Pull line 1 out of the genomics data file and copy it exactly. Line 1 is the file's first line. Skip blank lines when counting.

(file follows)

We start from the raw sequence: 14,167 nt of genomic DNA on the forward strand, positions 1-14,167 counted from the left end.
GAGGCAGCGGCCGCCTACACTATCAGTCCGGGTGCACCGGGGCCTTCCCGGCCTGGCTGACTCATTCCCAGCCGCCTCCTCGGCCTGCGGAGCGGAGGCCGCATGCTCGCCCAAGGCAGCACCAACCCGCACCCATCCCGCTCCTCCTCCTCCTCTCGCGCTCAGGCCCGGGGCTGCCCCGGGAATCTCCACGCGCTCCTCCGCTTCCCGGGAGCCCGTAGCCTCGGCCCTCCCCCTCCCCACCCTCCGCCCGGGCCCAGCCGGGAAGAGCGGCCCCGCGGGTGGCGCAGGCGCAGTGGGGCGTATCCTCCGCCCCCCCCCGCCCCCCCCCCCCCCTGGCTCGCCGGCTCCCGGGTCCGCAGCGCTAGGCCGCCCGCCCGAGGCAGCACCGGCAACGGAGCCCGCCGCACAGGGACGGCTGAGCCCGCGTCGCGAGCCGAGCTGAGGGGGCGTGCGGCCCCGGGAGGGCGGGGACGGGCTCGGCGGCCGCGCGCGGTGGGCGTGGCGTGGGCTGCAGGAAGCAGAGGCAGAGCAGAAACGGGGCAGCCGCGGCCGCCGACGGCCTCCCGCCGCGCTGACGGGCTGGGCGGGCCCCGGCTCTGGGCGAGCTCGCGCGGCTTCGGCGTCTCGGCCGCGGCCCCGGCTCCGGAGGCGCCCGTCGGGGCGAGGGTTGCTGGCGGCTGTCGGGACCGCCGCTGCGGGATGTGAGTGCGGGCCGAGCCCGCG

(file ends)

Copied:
We start from the raw sequence: 14,167 nt of genomic DNA on the forward strand, positions 1-14,167 counted from the left end.